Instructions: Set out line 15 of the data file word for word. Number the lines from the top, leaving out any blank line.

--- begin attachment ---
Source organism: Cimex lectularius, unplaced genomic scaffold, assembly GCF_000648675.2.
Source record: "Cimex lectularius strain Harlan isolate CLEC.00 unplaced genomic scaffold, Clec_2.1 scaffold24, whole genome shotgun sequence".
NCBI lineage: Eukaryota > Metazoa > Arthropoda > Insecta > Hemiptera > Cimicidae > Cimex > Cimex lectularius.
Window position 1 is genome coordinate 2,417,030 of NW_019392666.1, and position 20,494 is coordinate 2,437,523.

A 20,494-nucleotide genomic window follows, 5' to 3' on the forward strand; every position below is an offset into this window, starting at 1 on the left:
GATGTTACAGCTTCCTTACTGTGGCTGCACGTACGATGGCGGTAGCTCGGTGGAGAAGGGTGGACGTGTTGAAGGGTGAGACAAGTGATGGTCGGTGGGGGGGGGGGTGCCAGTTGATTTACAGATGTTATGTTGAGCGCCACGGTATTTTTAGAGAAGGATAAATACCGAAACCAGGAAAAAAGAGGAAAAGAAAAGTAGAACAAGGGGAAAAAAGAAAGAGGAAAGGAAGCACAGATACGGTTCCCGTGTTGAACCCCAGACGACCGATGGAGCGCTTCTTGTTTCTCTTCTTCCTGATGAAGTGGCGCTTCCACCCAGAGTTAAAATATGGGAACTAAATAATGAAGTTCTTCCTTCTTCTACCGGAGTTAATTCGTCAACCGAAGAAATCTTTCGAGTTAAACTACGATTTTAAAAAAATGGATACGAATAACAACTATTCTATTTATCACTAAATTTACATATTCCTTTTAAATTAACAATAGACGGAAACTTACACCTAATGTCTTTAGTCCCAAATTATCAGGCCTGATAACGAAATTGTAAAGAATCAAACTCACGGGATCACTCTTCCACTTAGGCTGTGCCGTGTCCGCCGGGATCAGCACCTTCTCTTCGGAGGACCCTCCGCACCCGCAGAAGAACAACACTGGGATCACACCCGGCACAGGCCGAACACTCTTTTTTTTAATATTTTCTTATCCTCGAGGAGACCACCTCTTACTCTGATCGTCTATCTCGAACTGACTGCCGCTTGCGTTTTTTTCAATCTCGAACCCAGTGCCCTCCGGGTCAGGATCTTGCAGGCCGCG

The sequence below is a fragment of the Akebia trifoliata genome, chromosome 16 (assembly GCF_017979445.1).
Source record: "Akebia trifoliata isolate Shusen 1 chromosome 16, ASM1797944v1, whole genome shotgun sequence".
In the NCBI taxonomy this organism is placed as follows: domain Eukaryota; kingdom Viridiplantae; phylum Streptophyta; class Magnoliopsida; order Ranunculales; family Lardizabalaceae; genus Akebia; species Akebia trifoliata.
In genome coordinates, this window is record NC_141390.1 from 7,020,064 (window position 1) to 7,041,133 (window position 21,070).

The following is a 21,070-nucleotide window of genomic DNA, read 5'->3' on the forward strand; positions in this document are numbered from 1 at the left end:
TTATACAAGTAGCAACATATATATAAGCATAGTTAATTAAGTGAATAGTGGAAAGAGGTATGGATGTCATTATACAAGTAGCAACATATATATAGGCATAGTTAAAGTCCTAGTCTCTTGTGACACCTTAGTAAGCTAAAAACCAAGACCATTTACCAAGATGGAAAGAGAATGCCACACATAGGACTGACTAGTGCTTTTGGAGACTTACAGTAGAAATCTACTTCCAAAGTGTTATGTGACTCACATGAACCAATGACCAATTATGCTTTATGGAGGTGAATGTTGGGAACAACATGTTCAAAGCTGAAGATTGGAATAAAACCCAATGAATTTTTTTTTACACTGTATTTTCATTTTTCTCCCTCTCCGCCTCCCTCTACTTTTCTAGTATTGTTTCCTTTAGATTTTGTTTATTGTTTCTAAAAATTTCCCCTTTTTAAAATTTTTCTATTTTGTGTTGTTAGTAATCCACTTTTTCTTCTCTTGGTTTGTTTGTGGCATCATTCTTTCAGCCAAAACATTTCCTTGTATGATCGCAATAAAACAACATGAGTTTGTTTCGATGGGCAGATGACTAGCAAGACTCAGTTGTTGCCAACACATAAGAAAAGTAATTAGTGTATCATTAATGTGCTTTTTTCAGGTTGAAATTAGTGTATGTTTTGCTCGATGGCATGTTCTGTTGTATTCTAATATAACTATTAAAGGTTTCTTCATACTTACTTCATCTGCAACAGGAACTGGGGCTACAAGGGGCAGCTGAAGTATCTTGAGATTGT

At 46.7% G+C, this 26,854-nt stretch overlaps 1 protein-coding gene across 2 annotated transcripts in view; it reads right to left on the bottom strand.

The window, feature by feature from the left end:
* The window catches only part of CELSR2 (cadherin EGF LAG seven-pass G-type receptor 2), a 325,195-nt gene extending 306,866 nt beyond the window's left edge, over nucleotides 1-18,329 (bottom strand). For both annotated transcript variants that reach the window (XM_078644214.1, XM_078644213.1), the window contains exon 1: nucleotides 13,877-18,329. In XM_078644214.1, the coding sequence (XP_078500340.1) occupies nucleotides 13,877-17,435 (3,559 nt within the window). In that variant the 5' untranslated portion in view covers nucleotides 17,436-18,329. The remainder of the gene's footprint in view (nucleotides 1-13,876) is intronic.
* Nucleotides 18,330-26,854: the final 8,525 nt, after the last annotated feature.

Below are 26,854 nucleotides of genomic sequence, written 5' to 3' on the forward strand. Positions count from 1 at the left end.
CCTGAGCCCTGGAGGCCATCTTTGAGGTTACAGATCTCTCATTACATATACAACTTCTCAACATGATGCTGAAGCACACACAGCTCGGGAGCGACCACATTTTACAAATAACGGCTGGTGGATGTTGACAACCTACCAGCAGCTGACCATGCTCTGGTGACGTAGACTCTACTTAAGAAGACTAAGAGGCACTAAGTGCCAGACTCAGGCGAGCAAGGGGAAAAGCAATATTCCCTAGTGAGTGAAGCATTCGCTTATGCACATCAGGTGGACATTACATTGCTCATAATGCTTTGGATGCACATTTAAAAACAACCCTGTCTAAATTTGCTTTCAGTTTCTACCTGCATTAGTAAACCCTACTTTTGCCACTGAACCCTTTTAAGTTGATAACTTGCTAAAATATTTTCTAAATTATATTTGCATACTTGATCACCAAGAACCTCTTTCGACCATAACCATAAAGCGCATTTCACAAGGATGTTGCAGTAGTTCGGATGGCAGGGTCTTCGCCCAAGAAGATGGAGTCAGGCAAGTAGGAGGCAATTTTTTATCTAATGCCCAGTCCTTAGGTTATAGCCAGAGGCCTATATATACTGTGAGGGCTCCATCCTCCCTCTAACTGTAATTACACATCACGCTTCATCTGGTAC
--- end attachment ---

* The window catches only part of CELSR2 (cadherin EGF LAG seven-pass G-type receptor 2), a 325,195-nt gene extending 306,866 nt beyond the window's left edge, over nucleotides 1-18,329 (bottom strand). For both annotated transcript variants that reach the window (XM_078644214.1, XM_078644213.1), the window contains exon 1: nucleotides 13,877-18,329. In XM_078644214.1, the coding sequence (XP_078500340.1) occupies nucleotides 13,877-17,435 (3,559 nt within the window). In that variant the 5' untranslated portion in view covers nucleotides 17,436-18,329. The remainder of the gene's footprint in view (nucleotides 1-13,876) is intronic.